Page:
If I do say so myself, I’m becoming somewhat of a Jekyll aficionado. I decided to use Jekyll to build this site on what I would say was a whim. I didn’t have a clear idea in mind of what structure I wanted to use. I knew one thing: I wanted the site to be static. My initial idea was to write all the HTML myself but then I realized that would not be practical given how many blog posts I write.
After using Jekyll for a few months, I’ve come to love it as a static site generator. It fills all of my needs. The top need I had was to be able to easily manage all of my blog posts. Jekyll does this exceptionally well. I can write posts in markdown and Jekyll generates a feed of those posts. Jekyll also creates an RSS feed of all my posts. I like this because I don’t want people to have to come to this site and check for a new post to know if one has been posted. Although you can expect some consistency from my writing, you never know if I’ll write fewer or more posts without visiting or using RSS.
Jekyll and the IndieWeb
I wanted a static site because it is more sustainable than a dynamically-generated site. My last site was built using React.js and Next.js. That’s too much tech for a personal website. This website is light and simple. I am unsure how light each web page is but I know that the site loads significantly faster than my last one. This site is only HTML and CSS. There are a few images around the site but not many.
I’ve found that Jekyll fits in well with the principles of the IndieWeb. Above all, Jekyll makes it easy to set up a personal website. That’s step one. Once I had my personal site up and running, I was ready to explore other features on the indie web. Without one, I couldn’t do much. It was so easy to get started and that was a big deal for me. I was looking to build a light site and I’m willing to bet that if I had encountered any more friction I probably would have built this site using HTML, only to change later on.
Jekyll does not meet all of my IndieWeb needs. The biggest need that is not met is that I cannot share webmentions on my blog. Well, I can. That’s a lie. It’s just not practical to do so. If I were to share webmentions on my blog posts, I would have to change how each post is rendered. I would need to query a webmention API for each post I have written. I could just get a list of all of my webmentions but then I would have to sort them and then render them on their respective pages. It would be a lot of overhead.
I do have webmentions enabled on my guestbook. If you visit this site and want to leave a message, you can do so on the guestbook page. The overhead for this page is pretty low because rendering it only involves one API request each time I generate the site. Still, it’s one more API request. I do notice that making this API request slightly increases the time it takes to render my site.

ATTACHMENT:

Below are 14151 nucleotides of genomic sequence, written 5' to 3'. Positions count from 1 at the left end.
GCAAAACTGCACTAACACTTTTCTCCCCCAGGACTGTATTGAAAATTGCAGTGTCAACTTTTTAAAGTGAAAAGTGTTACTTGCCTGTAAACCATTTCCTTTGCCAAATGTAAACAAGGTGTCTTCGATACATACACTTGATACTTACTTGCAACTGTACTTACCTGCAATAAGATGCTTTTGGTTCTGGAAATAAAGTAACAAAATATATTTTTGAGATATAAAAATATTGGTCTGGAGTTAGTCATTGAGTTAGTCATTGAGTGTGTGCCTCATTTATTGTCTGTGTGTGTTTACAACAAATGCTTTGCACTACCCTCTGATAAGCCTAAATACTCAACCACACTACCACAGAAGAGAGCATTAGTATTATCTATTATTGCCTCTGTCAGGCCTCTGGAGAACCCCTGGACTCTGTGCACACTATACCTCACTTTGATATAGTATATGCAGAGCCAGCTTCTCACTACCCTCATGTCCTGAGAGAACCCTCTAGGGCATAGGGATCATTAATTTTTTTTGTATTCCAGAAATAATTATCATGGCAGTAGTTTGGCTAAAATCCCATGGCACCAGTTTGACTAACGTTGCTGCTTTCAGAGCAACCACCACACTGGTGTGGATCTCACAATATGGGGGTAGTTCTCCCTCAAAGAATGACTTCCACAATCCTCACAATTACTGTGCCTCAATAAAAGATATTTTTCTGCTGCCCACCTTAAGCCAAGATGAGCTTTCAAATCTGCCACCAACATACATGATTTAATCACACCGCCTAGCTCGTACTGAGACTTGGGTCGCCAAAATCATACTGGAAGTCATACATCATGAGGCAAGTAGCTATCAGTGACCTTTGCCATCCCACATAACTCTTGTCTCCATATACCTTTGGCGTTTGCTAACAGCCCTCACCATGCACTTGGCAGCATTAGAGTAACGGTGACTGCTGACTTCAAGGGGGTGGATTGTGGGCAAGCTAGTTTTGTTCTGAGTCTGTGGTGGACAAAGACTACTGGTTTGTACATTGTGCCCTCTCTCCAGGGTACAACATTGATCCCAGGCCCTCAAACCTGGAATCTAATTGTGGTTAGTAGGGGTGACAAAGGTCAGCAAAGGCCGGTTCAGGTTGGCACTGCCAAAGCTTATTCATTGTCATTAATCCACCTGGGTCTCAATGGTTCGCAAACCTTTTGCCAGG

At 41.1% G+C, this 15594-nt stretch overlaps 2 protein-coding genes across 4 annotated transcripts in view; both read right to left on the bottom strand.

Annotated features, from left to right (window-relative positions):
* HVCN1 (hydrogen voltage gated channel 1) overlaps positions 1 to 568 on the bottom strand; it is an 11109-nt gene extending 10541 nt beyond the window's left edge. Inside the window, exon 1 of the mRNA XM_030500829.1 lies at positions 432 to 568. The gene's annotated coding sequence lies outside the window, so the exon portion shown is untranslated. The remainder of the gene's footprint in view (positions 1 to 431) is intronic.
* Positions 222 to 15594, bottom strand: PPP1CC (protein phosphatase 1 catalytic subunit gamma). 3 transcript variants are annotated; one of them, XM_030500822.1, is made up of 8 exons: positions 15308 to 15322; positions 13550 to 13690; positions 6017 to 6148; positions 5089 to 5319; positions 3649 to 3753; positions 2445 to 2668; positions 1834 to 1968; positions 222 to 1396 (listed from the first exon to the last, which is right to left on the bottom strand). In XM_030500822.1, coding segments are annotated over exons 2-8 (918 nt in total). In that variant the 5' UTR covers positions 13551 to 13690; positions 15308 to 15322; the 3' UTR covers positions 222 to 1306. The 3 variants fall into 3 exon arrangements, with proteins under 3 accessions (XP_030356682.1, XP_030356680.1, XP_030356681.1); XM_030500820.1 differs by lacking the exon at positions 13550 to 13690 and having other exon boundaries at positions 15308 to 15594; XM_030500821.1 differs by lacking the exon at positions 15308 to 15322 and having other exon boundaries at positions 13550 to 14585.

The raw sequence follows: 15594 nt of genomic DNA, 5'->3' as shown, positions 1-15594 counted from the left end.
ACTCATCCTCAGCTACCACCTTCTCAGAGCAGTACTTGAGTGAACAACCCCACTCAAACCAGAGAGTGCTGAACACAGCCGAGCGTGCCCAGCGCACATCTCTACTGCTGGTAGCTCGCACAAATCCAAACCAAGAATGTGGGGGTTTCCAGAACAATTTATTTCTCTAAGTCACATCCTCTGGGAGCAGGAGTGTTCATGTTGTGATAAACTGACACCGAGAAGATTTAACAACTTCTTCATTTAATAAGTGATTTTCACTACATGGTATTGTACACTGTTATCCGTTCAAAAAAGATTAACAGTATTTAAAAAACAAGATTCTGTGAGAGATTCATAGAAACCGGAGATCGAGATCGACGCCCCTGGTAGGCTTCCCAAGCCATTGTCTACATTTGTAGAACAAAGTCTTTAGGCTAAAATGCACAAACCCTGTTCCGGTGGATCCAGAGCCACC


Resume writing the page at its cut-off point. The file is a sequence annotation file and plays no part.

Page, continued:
Jekyll, like many other static generators, regenerates every page when the site is rebuilt. For my site, this is not too much of a problem but it does have performance ramifications. When I am building a new version of my site, it takes a while longer than it used to. This is because I have around four plugins that I have built to generate pages on my site. I believe four API calls are made to different web services before the site can be completely generated.
I wish there were a way for Jekyll to only generate pages where a change was needed but I can’t think of how that would work. This limitation is the reason why I only display five days of my quantified self data on my fitness page. I did write the code that would save archives from further back but it is impractical to generate all those pages. For each additional page that I wanted to generate, it would add valuable seconds to the build time of the site.
Jekyll suits my needs just fine. If I were to be doing more, like building a complex feed using ActivityPub, or syndicating more of my content, then I’m not sure if Jekyll would be as useful. I know that there are quite a few people on the IndieWeb who use it. What I’ve found is that Jekyll is great for content-driven websites. That’s what this site was at the start. Before I added in custom plugins, this site was just a place for me to share my ideas. Now that I have a few plugins enabled, it is clear that Jekyll is not great for every use case.
I’m going to continue using Jekyll. I cannot promise that I will forever because I have changed my site three times this year alone. First, I built the React.js site. Then I built the first version of this site which used a minimal format. Last weekend, I made a few significant changes that added new quantified self data and changed the structure and color scheme of this site. Who knows what tech I’ll use in the future. What I like about Jekyll is that it is lean and powerful. It’s not too bloated. I do wish that I didn’t have to generate every page even when no changes have been made to that page but that’s a downfall of using static site generation. I’ll live with it.